Harlan Coben churns out suspenseful thrillers at an impressive pace, and while that might continue bringing him in the big bucks it does mean more than a few of his novels miss the mark.
The Stranger is one such tale that fails to live up to Coben at his nail-biting best, though it is clever enough to be entertaining.
Adam Price, his wife Corinne, and their sons Ryan and Thomas live the idyllic suburban dream in Cedarfield, N.J. This picture perfect life comes crashing to a halt however one night at a bar when a man known only as the stranger reveals to Adam a scret that his wife has kept hidden, a secret that shatters Adam’s world and causes his wife to vanish.
The strange imparts secrets like that on various individuals across the country, including a middle-aged woman and a medical student. Price decides he must hunt down the stranger if he is to find his wife.
Sadly Adam is not the most compelling lead I’ve ever read, he’s naive and befuddled in his attempts to find his wife and track down the stranger. He’s a prominent lawyer and yet the way he goes about his investigations are more akin to a toddler, and all of that makes for more of an exhausting read. We want Adam to succeed, we want him to find out the answers, and yet he’s so frustratingly useless at times I just wanted him to give up and go home so I could stop reading.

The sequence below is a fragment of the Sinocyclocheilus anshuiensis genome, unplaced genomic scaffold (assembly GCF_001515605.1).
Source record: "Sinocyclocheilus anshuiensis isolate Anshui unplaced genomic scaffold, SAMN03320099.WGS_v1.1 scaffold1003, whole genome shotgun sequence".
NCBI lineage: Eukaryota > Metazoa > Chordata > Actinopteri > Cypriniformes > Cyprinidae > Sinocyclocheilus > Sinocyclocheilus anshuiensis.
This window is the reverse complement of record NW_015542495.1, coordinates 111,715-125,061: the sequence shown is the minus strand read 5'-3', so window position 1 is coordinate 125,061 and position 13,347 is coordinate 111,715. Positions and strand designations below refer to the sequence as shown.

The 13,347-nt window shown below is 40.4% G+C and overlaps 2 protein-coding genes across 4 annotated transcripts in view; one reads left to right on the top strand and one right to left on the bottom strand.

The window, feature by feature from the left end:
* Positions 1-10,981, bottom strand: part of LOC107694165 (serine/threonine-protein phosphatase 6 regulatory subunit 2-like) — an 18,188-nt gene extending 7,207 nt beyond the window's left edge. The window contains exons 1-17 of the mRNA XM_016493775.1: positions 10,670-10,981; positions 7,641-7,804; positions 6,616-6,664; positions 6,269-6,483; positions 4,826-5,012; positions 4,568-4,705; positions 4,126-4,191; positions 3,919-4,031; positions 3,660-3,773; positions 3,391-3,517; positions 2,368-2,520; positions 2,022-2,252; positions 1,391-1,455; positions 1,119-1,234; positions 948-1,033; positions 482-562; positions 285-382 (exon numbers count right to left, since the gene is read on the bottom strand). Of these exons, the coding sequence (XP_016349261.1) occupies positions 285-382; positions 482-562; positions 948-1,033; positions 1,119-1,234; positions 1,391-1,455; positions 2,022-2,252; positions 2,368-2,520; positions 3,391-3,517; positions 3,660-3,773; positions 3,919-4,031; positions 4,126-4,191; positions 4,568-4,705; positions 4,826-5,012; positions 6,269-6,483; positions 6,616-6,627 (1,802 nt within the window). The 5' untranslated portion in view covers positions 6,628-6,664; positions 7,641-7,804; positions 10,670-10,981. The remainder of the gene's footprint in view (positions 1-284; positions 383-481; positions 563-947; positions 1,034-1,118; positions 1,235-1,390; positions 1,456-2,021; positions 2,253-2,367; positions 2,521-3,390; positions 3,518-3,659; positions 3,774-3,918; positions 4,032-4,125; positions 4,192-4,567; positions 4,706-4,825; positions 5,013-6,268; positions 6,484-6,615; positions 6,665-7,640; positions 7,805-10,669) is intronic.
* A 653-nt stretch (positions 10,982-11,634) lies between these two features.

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Worse though is the stranger. His attempt to rationalise his actions of outing peoples secrets simply to ‘rid the world of lies’ is questionable at best and just plain bad storytelling at worst. It’s almost as if Coben wanted us to feel for the stranger, to feel he was a good guy but his self-righteous piety and desire to ruin peoples lives simply to out secrets is disgusting at its very base level. This is not a character we should be persuaded to have any sympathy for.
But it’s not all bad, it really isn’t, this is still a fun read with plenty of twists and turns to keep you guessing up until the end. I can’t recommend this book for any new Coben readers but if you’ve enjoyed him in the past I think you’ll find enough here to be worth a read if you have some spare time and nothing else to fill it with.
If you’d like to check out The Stranger for yourself you can find it on Amazon.
2 thoughts on “The Stranger Review”
I haven’t read that much of Harlan Coben, but the ones I’ve read have all been great. You are probably right though, with the pace he writes new stories, it’s not surprising that a few of them miss the mark.
Ye it’s issue of quantity over quality. The same issue that plagues Stephen King I find.
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